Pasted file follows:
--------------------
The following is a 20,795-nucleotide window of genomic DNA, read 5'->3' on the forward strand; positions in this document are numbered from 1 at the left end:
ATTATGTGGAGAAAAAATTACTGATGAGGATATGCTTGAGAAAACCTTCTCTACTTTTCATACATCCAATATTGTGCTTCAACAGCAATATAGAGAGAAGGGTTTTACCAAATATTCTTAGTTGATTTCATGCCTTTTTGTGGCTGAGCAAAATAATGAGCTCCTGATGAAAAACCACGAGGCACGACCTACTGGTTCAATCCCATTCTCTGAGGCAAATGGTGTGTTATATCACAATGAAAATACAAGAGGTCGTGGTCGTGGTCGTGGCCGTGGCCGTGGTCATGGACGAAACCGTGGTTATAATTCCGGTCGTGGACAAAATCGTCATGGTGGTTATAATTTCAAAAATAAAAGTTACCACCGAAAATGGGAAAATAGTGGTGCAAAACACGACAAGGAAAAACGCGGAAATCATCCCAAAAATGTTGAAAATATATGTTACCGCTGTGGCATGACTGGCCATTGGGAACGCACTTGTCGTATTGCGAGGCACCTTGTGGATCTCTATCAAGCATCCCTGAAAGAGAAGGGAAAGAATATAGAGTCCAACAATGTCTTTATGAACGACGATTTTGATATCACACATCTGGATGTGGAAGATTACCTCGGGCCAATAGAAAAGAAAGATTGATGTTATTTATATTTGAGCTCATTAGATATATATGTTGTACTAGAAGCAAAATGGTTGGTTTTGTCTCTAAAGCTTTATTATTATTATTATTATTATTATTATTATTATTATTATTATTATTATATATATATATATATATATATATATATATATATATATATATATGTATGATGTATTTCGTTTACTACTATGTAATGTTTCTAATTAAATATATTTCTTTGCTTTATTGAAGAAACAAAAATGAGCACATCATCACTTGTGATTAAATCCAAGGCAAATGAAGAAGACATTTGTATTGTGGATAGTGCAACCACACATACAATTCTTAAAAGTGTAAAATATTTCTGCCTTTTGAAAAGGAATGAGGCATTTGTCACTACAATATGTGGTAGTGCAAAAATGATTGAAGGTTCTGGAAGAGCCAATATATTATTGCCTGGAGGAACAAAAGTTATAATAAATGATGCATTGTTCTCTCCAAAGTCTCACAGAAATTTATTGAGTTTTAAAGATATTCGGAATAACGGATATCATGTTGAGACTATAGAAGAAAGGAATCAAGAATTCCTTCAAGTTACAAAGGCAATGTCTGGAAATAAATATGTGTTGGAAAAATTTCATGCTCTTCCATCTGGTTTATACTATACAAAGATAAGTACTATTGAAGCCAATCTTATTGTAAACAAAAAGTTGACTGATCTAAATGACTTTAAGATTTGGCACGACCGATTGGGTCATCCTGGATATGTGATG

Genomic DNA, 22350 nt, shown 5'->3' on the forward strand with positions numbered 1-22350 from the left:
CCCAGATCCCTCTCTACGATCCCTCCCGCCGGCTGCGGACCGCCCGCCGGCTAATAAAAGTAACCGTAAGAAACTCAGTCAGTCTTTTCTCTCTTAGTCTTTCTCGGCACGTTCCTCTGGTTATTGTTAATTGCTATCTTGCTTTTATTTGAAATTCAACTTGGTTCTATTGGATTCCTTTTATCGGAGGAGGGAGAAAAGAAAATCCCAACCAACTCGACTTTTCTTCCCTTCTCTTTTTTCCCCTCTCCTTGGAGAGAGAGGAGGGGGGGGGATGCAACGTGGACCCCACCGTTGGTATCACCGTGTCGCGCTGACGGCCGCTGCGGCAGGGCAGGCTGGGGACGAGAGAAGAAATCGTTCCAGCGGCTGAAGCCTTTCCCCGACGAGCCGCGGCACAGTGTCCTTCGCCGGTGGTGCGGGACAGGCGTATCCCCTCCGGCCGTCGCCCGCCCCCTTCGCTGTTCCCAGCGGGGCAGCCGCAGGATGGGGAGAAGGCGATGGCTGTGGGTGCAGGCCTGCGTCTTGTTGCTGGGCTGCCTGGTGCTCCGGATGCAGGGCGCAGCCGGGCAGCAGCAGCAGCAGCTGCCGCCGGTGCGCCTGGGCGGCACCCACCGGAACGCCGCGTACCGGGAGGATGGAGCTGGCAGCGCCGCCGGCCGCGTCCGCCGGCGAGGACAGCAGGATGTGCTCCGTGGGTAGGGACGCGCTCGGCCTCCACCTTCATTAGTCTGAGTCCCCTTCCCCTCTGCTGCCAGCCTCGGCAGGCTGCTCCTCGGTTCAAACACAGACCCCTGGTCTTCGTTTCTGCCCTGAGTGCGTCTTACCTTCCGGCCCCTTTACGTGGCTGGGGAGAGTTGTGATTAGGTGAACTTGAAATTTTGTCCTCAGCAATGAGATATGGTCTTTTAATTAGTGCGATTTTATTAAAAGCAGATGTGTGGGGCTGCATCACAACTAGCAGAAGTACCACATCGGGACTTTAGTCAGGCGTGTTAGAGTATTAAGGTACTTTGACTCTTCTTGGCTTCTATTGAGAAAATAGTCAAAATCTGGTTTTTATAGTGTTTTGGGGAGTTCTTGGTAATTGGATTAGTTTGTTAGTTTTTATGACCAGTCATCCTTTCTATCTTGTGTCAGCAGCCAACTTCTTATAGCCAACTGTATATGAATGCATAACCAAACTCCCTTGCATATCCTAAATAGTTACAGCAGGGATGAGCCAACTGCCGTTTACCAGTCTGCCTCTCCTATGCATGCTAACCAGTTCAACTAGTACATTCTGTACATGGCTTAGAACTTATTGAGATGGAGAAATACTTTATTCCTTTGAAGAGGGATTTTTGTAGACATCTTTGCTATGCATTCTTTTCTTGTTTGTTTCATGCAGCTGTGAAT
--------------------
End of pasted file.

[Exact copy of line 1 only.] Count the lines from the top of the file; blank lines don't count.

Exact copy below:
The following is a 20,795-nucleotide window of genomic DNA, read 5'->3' on the forward strand; positions in this document are numbered from 1 at the left end: